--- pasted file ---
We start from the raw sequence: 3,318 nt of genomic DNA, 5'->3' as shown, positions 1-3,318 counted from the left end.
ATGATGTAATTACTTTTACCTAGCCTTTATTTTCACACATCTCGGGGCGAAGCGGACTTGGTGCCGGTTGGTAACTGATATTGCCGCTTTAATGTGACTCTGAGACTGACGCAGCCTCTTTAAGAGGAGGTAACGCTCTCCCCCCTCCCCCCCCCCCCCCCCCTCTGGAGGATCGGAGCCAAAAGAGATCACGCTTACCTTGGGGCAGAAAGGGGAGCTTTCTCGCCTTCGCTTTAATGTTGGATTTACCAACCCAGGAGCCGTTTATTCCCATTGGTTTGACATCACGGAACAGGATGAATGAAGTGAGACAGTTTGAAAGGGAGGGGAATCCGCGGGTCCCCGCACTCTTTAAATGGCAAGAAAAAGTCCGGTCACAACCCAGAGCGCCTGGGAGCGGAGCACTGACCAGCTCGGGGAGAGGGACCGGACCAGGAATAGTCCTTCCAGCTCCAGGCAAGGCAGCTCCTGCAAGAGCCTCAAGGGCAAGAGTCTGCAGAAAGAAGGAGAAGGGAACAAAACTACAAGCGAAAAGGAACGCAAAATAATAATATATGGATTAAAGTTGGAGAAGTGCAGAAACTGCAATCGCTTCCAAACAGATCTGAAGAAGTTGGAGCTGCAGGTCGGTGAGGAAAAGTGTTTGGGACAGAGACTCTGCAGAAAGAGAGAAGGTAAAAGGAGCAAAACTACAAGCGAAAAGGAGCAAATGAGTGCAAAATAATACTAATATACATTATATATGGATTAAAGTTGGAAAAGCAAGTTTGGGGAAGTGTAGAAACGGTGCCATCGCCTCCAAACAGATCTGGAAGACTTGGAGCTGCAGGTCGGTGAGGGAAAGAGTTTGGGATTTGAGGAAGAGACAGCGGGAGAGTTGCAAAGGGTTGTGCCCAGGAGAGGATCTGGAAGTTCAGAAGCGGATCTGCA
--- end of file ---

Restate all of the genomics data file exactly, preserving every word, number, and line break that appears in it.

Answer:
We start from the raw sequence: 3,318 nt of genomic DNA, 5'->3' as shown, positions 1-3,318 counted from the left end.
ATGATGTAATTACTTTTACCTAGCCTTTATTTTCACACATCTCGGGGCGAAGCGGACTTGGTGCCGGTTGGTAACTGATATTGCCGCTTTAATGTGACTCTGAGACTGACGCAGCCTCTTTAAGAGGAGGTAACGCTCTCCCCCCTCCCCCCCCCCCCCCCCCTCTGGAGGATCGGAGCCAAAAGAGATCACGCTTACCTTGGGGCAGAAAGGGGAGCTTTCTCGCCTTCGCTTTAATGTTGGATTTACCAACCCAGGAGCCGTTTATTCCCATTGGTTTGACATCACGGAACAGGATGAATGAAGTGAGACAGTTTGAAAGGGAGGGGAATCCGCGGGTCCCCGCACTCTTTAAATGGCAAGAAAAAGTCCGGTCACAACCCAGAGCGCCTGGGAGCGGAGCACTGACCAGCTCGGGGAGAGGGACCGGACCAGGAATAGTCCTTCCAGCTCCAGGCAAGGCAGCTCCTGCAAGAGCCTCAAGGGCAAGAGTCTGCAGAAAGAAGGAGAAGGGAACAAAACTACAAGCGAAAAGGAACGCAAAATAATAATATATGGATTAAAGTTGGAGAAGTGCAGAAACTGCAATCGCTTCCAAACAGATCTGAAGAAGTTGGAGCTGCAGGTCGGTGAGGAAAAGTGTTTGGGACAGAGACTCTGCAGAAAGAGAGAAGGTAAAAGGAGCAAAACTACAAGCGAAAAGGAGCAAATGAGTGCAAAATAATACTAATATACATTATATATGGATTAAAGTTGGAAAAGCAAGTTTGGGGAAGTGTAGAAACGGTGCCATCGCCTCCAAACAGATCTGGAAGACTTGGAGCTGCAGGTCGGTGAGGGAAAGAGTTTGGGATTTGAGGAAGAGACAGCGGGAGAGTTGCAAAGGGTTGTGCCCAGGAGAGGATCTGGAAGTTCAGAAGCGGATCTGCA